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  1. #1
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    Easter and pet bunnies

    Seeing as it is National Pet Day and Easter is around the corner, it is common to see bunnies being sold (mostly by impulse buy) around the country. In about 30 days or longer, many will be relinquished and abandoned.

    Most of these bunnies will not make it to their 1st birthday. Some will be rehomed, if they are lucky. Most that become unwanted are dumped outside or at the local park under the notion that the bunny is returning to its wild roots.

    Pet bunnies are domesticated from European rabbits, so releasing them in the states is not exactly returning them to their original habitat. Secondly, like your dog, they rely on people for food, shelter and attention. They do not know the difference between a poisonous or safe edible food. While some feral bunnies do exist, this is rather the exception than the rule. Many starves to death or gets hunted and preyed on by dogs, cats or wildlife.

    Bunnies can live to about 8-10 years. They eat a lot, poop a lot, and that is what helps them stay healthy meaning hay must be provided 24/7 and litterboxes or cage must be cleaned every other day or so.

    Living indoors reduces risks of predation, injury or the elements so it is strongly recommended which some people do not like. They need a lot of floor space: they should be able to hop 3 times and stand without having their head touching the top if the cage. The more space, the better, because exercise helps with their digestion which in turns keep them from being sick. The cage bottom must be a flat surface to prevent hock sores. It is common for a bunny to be kept in puppy pens. I use a large 4 foot long cage plus puppy pen for my 3 lb dwarf bunny.

    Bunnies are destructive and can chew through almost anything in your home in seconds. Carpet, walls, wiring, etc. Bunny proofing is a must or strict supervision.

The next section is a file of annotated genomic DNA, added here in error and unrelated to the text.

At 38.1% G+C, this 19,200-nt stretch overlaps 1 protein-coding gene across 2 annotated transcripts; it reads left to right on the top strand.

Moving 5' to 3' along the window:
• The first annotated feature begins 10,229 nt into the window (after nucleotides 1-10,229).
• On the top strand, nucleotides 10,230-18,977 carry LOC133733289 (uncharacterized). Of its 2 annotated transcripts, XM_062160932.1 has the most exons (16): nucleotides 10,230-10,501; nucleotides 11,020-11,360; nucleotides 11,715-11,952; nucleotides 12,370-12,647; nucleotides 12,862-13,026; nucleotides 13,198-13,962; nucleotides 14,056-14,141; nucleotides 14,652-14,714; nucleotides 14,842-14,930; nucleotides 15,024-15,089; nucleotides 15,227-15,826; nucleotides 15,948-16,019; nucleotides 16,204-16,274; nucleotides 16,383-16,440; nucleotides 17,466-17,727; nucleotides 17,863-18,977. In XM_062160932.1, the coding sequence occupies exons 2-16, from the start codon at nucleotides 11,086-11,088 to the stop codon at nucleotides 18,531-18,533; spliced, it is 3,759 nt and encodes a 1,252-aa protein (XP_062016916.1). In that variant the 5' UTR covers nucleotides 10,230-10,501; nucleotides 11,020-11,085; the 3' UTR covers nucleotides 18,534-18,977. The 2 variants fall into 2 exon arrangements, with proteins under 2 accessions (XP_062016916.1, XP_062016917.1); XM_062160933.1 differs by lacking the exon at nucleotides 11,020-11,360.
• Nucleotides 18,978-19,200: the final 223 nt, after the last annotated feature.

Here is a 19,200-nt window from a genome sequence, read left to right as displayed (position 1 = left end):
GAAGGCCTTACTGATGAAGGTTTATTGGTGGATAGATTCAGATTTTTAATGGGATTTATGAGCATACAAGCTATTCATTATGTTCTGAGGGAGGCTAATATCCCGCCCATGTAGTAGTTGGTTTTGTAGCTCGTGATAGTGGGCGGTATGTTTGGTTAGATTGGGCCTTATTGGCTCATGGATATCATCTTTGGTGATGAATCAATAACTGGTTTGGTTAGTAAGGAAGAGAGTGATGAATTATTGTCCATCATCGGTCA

Bunnies need medical care. Finding a bunny vet near you is important. When they get sick, they go downhill very quickly and usually this happens on an emergency basis. Not all exotic vets are bunny vets. Bunnies do not do well under anesthesia or antibiotics because of their sensitive gut flora. They can also die from extreme stress or fright. So treatment is almost always conservative and can take days and overnights at the vet which cost a lot of $$$.

    Not all bunnies are friendly. Most hate being picked up. Mine was very aggressive towards the shelter staff and bit me a few times after I adopted her. She is now doing better but never trusting completely.
    They require a lot of time and patience. They are not dogs or cats so one cannot have the expectations.

    If you or your child cannot commit to such care, it is best to skip the real bunny and pick up some chocolate bunnies instead. They are very rewarding pets for those who knows what they are signing up for.

  2. The Following 5 Users Say Thank You to Cheesenugget For This Useful Post:

    Aerries (04-12-2019),Bogertophis (04-11-2019),Dianne (04-12-2019),mlededee (04-11-2019),tttaylorrr (04-12-2019)

  3. #2
    Registered User Bogertophis's Avatar
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    Very well said. I hope anyone considering this "traditional Easter impulse" reads this ^ ^ ^ then reads it again, & thinks a lot about it all before buying.
    Same goes for those cute little chicks & baby ducks...they all deserve proper care, never treated as throw-away living "toys".

  4. #3
    rhac wrangler mlededee's Avatar
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    Thank you for this post. My dwarf bunny (which was a rescue from people that bought Easter bunnies for their kids, and those bunnies made a dozen more bunnies) turned 11 this year. It is so much more of a commitment to own a bunny than most people realize! It's a large chunk of space in your house, a LOT of hair (you would not think a 3lb animal would shed that much), it is replacing the french doors leading to your backyard because your bored bunny literally ate a hole through the door and let himself outside, it is an emergency vet visit to a specialist an hour and a half away because you woke up early one morning and bun was feeling poorly despite no prior signs of illness, it is a daily commitment to providing fresh greens and out of enclosure exercise and enrichment that needs to last for several hours, it is a bunny that you want to hug and snuggle soooo badly but bunny simply isn't into snuggles (not all bunnies like hugs and kisses!). It is also an adorable face to greet you every day, a wonderful member of your family, a sweet beggar of treats at every opportunity, and a rewarding and irreplaceable pet. People think a bunny is something cute and easy to put in a cage, but that could not be farther from the truth.
    - Emily


  5. The Following 4 Users Say Thank You to mlededee For This Useful Post:

    Aerries (04-12-2019),Bogertophis (04-12-2019),Kira (04-12-2019),tttaylorrr (04-12-2019)

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